In the Telegraph, Andrew Gilligan takes a similar line,  reaching deep into his bag of smears to claim that Galloway’s victory is ‘contaminated with the politics of religion’.  Gilligan even has the gall to cite Galloway’s job as  ‘ a presenter for the Iranian regime’s state-controlled Press TV channel‘ as proof of his links to ‘radical Islam’ – even though he himself once presented a show on…Press TV!

Chutzpah doesn’t even begin to describe it.  For Murray and Gilligan, it seems, Muslim voters can only be ‘sectarian’ or ‘fundamentalist’ and motivated by religion.  Further to the left (I use the term relatively), the Guardian‘s Patrick Wintour also reported initially that ‘  the seat’s Muslim community had decamped from Labour en masse to Galloway’s fundamentalist call for an immediate British troop withdrawal from Afghanistan and a fightback against the job crisis,‘  before subsequently removing the word ‘fundamentalist.’

Elsewhere the self-styled ‘Blairite cuckoo’-turned-Telegraph blogger Dan Hodges has laughably attributed Galloway’s victory to Ed Miliband’s supposed swing to the left. In Hodges’ view, Miliband has ‘flayed the bankers, bashed business and tried to eat the rich’,  thereby paving the way for Labour’s downfall and the onward march of ‘George Galloway and his ghost army of hard-Left insurgents‘.

To which one can only reply ‘say whaaat?’   In a more sober analysis of Labour’s campaign, John Mann, Labour MP for Bassetlaw, acknowledges on Labour List:

‘ what was particularly disconcerting was having no Muslim doorknockers, no Urdu speaker, no Hijab wearing woman talking to Muslim women voters.  Indeed that abiding memory was of a terribly deprived area where Galloway supporters, often in traditional dress codes rallied their voters. If you had sent a group of such people to Bassetlaw to door knock, they would have fitted in as effectively as we did.’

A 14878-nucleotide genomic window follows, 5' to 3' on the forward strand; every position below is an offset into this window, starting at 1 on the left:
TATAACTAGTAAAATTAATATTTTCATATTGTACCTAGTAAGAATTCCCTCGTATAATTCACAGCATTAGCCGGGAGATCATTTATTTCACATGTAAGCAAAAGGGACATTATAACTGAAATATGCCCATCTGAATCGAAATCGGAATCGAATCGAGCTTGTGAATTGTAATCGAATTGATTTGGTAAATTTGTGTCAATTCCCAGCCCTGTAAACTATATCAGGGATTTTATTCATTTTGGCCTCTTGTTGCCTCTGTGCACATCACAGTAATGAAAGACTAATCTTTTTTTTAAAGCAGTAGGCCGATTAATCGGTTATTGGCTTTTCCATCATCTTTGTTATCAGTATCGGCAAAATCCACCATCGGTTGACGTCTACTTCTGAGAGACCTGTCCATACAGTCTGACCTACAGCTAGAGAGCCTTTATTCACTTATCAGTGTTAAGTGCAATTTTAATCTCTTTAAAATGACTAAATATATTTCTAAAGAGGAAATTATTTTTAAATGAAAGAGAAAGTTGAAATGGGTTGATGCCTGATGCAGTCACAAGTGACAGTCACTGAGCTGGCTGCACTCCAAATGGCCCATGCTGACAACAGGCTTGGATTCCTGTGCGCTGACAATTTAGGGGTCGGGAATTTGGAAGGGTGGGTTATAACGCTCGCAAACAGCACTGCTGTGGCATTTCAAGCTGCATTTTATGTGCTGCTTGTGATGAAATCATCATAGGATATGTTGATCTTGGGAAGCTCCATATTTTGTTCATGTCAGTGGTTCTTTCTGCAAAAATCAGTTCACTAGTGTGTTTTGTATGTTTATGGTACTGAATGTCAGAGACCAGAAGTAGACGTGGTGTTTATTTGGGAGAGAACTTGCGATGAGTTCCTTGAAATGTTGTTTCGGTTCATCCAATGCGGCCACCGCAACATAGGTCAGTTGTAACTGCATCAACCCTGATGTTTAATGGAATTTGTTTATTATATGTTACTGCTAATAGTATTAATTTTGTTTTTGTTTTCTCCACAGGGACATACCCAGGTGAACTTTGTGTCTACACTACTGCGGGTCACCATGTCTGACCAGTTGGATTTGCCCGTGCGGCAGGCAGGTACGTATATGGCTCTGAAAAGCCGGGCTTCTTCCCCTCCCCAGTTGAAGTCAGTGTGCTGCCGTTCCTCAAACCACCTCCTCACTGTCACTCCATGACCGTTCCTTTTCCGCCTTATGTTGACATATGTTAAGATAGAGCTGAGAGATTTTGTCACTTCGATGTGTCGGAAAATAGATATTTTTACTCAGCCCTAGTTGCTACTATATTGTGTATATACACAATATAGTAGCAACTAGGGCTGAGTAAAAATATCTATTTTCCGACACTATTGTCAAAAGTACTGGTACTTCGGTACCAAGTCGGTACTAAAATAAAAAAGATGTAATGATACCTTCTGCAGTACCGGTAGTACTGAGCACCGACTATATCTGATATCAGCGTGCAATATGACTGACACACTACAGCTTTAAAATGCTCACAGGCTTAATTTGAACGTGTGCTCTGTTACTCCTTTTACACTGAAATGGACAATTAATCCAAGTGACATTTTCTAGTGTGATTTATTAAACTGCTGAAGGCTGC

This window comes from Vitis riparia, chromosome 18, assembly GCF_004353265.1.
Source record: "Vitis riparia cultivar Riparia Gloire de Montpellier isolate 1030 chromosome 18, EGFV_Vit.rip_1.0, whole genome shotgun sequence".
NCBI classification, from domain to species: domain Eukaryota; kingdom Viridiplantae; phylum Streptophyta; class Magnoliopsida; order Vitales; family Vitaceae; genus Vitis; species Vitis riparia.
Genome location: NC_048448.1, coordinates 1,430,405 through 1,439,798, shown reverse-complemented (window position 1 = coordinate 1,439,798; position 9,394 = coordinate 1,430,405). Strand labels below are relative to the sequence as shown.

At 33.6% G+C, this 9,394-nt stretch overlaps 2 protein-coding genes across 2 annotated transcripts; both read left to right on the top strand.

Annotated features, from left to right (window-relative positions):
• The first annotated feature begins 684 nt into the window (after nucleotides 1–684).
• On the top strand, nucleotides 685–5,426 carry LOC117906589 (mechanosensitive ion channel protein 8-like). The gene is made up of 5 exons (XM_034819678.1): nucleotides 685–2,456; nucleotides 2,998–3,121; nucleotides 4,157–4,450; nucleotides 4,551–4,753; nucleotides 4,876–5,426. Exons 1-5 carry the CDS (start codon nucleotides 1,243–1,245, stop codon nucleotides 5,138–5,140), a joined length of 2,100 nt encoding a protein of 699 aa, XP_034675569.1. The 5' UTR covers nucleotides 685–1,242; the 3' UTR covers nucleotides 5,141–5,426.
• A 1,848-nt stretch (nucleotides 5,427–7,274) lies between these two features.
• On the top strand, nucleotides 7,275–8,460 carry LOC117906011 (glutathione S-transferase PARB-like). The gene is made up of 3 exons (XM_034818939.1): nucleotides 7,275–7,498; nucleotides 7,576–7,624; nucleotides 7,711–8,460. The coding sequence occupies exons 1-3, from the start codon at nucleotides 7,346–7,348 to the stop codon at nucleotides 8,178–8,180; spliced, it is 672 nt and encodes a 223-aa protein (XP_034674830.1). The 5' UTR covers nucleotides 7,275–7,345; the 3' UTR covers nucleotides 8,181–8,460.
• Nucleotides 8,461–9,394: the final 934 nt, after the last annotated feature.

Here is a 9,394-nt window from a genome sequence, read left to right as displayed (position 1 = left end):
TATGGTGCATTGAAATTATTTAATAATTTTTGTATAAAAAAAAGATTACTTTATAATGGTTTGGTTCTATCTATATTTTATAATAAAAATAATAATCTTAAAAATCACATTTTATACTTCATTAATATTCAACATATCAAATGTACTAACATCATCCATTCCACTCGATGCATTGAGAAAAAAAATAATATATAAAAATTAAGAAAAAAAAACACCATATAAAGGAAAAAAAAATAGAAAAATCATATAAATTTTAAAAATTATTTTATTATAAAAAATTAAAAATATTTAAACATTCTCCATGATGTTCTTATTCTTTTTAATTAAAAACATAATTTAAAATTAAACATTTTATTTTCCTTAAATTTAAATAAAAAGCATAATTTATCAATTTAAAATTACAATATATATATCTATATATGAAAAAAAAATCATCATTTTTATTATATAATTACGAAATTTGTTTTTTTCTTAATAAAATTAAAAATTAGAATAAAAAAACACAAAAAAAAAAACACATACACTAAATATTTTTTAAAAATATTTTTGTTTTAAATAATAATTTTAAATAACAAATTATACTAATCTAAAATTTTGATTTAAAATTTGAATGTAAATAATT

Maybe, but then maybe not.  There is no doubt that Galloway won because he and his Respect campaigners were willing and able to mobilize a predominantly Asian and Muslim constituency that is routinely vilified and ignored. But he was also able to really engage and communicate with these voters on issues that the Labour Party is terrified to go anywhere near; Iraq, the war in Afghanistan, cuts and jobs.

Contrary to the smears, these are not uniquely ‘Muslim’ let alone ‘fundamentalist’ issues, even though the constituency that voted for him was predominantly Muslim.  Galloway described himself as ‘old Labour’ during the campaign, and this description clearly did not do him any harm.

Personally I doubt that Bradford will be the start of  the ‘peaceful democratic uprising‘ that Galloway has called it with his usual hyperbole, because Bradford West can hardly be considered a mirror of the country as a whole.

But it is nevertheless a stunning achievement and another stake in the dark heart of New Labour.   It shows that disenchantment and disgust with mainstream politicians do not have to be commensurate with  an abandonment of politics altogether, and that sometimes even the most marginalized and excluded sectors of British society can break the mould of media-driven machine politics.

And boy do we need more of that.